During this process, extracting the right blend of coffee flavors and organic substances is pivotal to brewing coffee. Consequently, over-extraction occurs when your coffee grounds absorb extra organic compounds because it was immersed in water for an extended period. As a result, the organic elements overload the cup with a bitter flavor.

In simpler terms, the flavor is determined by the extraction of solids from the coffee. Hence, immersing your coffee grounds in water for too long will result in over-extraction and will make your beverage bitter.

Under Extraction

Under extracted coffee means the coffee grounds aren’t extracted enough and this ultimately brings about a sour brew. It occurs when the water isn’t sufficient to draw out the plethora of flavors in the coffee grounds. In this case, the taste of your brew isn’t balanced and needs to brew more.

If your water isn’t at a boiling point of 10 degrees, you could also experience under extraction and in turn a sour brew. In addition, if you grind too coarsely, you won’t be able to achieve a perfectly balanced extraction.

Roasting Level

Coffee roasting balances the pre-existing flavors in the beans and uses heat to birth new flavors. Over-roasting the beans might result in the release of certain organic compounds from the interior area of the beans, resulting in ‘dark’ or ‘off’ flavors in your beverage.

As a result, the longer the roasting time, the darker the beans get, releasing harsh tastes. Coffee traditionalists are fond of this bitter taste, however, it may be too acidic and unpleasant for some. If you want to try roasting your beans at home with an air fryer, make sure to check the proper procedures.

Beans Quality

Using stale beans or grounds kept in your storage for too long will undoubtedly result in a bitter brew and poor taste overall.

Ditto, if the origin of your beans – where it is planted, harvested, and blended- is substandard, it will make a huge difference in taste compared to normal.

Dirty Equipment

Dirty equipment leads to bad, and sometimes bitter-tasting coffee. Frequently, a bad and acrid bitter taste is credited to the barista whereas it is caused by dirty equipment. If the oil isn’t cleaned periodically, your coffee can taste stale and rancid.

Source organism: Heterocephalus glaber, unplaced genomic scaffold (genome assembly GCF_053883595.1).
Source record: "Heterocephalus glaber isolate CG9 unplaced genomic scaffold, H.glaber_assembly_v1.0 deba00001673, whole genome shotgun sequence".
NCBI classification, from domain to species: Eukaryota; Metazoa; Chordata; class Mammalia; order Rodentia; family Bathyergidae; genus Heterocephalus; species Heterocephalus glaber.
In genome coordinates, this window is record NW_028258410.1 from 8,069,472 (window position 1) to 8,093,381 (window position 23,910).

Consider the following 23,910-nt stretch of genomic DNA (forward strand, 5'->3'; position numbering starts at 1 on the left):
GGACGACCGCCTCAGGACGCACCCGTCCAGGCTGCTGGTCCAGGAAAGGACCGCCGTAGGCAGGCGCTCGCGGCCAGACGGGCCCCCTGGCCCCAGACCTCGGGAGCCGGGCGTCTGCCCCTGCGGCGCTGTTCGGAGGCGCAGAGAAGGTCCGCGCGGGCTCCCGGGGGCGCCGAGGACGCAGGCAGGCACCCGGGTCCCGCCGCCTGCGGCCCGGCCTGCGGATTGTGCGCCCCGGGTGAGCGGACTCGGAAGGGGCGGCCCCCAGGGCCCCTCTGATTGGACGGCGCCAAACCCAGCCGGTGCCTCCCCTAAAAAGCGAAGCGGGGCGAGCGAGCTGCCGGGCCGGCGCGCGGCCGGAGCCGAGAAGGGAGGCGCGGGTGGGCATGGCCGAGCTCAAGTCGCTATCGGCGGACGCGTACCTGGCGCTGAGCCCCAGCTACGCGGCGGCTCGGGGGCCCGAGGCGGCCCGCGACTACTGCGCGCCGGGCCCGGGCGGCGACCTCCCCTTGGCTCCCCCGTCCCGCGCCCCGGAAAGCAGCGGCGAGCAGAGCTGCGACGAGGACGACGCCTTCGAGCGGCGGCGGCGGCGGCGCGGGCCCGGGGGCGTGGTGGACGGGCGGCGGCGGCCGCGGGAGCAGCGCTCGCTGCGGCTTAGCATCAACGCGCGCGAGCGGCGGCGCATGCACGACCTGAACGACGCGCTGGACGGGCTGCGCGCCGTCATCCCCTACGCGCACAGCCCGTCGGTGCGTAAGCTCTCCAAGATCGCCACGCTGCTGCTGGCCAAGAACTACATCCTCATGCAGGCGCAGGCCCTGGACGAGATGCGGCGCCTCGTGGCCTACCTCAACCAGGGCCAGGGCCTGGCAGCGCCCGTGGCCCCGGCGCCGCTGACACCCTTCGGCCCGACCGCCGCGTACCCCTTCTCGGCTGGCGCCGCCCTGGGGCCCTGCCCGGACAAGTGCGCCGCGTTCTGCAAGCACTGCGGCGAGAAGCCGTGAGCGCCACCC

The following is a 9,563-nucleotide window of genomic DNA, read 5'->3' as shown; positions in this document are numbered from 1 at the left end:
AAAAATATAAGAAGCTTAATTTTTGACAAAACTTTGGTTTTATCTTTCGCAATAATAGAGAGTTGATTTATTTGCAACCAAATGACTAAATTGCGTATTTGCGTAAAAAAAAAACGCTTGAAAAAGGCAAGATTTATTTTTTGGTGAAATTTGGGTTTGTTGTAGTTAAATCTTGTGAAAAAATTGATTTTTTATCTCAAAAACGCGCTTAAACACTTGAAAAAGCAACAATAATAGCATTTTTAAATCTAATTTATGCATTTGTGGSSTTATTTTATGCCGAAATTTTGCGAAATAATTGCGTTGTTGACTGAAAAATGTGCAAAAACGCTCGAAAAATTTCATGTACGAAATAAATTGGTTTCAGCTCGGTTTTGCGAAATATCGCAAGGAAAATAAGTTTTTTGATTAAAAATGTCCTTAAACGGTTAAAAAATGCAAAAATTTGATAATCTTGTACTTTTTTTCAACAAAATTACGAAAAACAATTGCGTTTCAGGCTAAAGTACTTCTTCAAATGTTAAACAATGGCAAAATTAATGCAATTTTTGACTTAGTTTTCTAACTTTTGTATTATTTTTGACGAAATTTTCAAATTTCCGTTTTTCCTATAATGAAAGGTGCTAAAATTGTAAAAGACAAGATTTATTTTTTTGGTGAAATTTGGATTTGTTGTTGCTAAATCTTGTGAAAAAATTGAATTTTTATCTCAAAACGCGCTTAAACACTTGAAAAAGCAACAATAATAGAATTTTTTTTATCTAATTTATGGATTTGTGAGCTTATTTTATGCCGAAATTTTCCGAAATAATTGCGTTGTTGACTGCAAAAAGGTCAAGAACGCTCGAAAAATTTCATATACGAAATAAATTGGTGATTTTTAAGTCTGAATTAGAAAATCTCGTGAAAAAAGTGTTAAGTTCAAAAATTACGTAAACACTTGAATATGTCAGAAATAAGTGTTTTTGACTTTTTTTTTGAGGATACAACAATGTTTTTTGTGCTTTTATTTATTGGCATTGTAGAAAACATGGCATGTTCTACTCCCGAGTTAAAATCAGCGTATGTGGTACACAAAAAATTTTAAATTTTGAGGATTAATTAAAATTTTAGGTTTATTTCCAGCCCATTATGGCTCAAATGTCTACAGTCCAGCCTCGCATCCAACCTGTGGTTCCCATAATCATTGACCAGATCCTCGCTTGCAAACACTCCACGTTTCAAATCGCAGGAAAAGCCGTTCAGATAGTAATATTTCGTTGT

Also, dirty portafilters and baskets can cause coffee to taste ashy and nasty or prevent even extraction.

An image of how to make cold brew less bitter

Other Cold Brew Problems

Besides the experience of a bitter beverage, you may face other issues such as your brew being too watery. Watery brew is a result of excess dilution or bad coffee quality. However, more often than not, wrong cold brew ratio is usually the reason for a watery brew. Coffee enthusiasts recommend 12 ounces of coffee to 64 ounces of water. Better yet, you can calculate your coffee ratio.

Also, your brew may have an alcoholic taste such as wine or whisky. This taste is mainly credited to coffee washing; the fermented mixture of water and coffee cherries can produce an alcoholic taste. To remedy this, you can try adding milk to your drink or brew a new cup.

Related Questions

Can You Store Cold Brew in the Fridge?

Yes, you can store cold brew in the fridge. If properly refrigerated, your homemade beverage can last up to 14 days without spoiling. However, as each day passes by, it becomes more rancid, unfresh, and flavorless.

Can Salt Fix Bitter Cold Brew?

No, salt does not exactly fix the bitterness in the brew. However, to a certain degree, salt can balance out the bitterness. By adding tiny salt particles, you can neutralize the bitterness. However, if you’re not careful with the salt portions, you may end up with a salty and bitter brew.


Bitter cold brew is easy to fix. Ensure you use diluted or distilled water, grind finer, use top-quality coffee beans, or shorten the brew time. Be sure to identify the specific reason why your brew is tasting bitter as this would help you find a solution faster.